Sunday, 15 July 2012

Something wrong with Malawi civil society's goal for July 20 protests commemorations

The Malawi Civil Society’s goal for the planned commemoration of the victims of the July 20, 2011 police shootings during mass demonstrations over economic and political governance issues suggests the organisers have no clear idea of what they intend to achieve.

Zodiakonline of July 15, 2012 is quoting Chairperson of the organizing team (of the commemorations) Mr Moses Mkandawire as saying the main message at the event, to be held in Mzuzu, is reconciliation and forgiveness. He further says victims and families of those that died in the July 20 shootings will be brought together so that they can 'reconcile'. Now, there emerges an indication of something not done right.

In basic terms, reconciliation suggests two (or more) parties that had initially crossed paths agreeing to leave their grudges against each other, misunderstanding, fighting or hatred behind and move ahead to live in peace again. A reconciliation effort, therefore, whether as a onetime event or as a process, cannot leave out any key concerned party if that effort is to make sense and bear fruit.

In the July 20, 2011 deaths, there are several significant players but the key ones are the victims and their relations on one hand and the police, who carried out the shootings, on the other.

Unlike in an effort that takes the form of a process over a period, for example a month, a year or even years, in a onetime event as has been planned by the Civil Society, both parties – the victims’ side and the police - ought to be brought together so that they can talk to each other if meaningful reconciliation is to be achieved.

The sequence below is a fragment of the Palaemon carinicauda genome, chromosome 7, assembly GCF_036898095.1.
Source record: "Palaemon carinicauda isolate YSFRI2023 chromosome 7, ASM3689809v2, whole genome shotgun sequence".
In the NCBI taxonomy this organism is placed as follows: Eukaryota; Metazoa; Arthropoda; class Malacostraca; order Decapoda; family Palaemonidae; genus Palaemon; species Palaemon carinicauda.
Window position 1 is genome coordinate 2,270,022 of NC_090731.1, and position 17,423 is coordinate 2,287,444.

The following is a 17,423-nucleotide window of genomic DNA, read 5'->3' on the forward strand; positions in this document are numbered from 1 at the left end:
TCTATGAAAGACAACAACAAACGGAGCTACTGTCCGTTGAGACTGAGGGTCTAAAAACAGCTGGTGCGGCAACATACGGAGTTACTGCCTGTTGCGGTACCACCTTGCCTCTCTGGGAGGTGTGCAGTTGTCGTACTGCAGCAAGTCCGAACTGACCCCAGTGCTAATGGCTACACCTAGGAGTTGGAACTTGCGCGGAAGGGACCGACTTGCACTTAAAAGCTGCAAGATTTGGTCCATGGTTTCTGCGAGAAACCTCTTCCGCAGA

The event at Katoto Freedom Park will only bring together the victims' side. No police representation. It is inconceivable, therefore, that the Civil Society hope that there will be reconciliation when a key player in the issue does not face the other party. With whom will the victims or their families be reconciling? Nobody! In short, there will be no reconciliation secured. While reconciliation and forgiveness is a good message, the idea of bringing only the injured party makes it obvious right before the event even takes place that it is bound to be a wasted effort.

With this in mind, I am inclined to argue that the organisers of the commemoration have demonstrated a lapse in their planning: a weak conception of the goal that they want  to achieve.

The Civil Society must have first thought of what tactic – public commemoration – to employ before they even decided what goal to achieve. The organisers’ goal, therefore, seems to be an afterthought for fear of being caught holding an event without anything in mind. That is a sure way to failure.

This could have been avoided if the organisers had given their goal enough thought, especially by focusing on what it would take to have that goal achieved i.e. the participation of all key parties. That is how Public Relations would guide the planning of the event.


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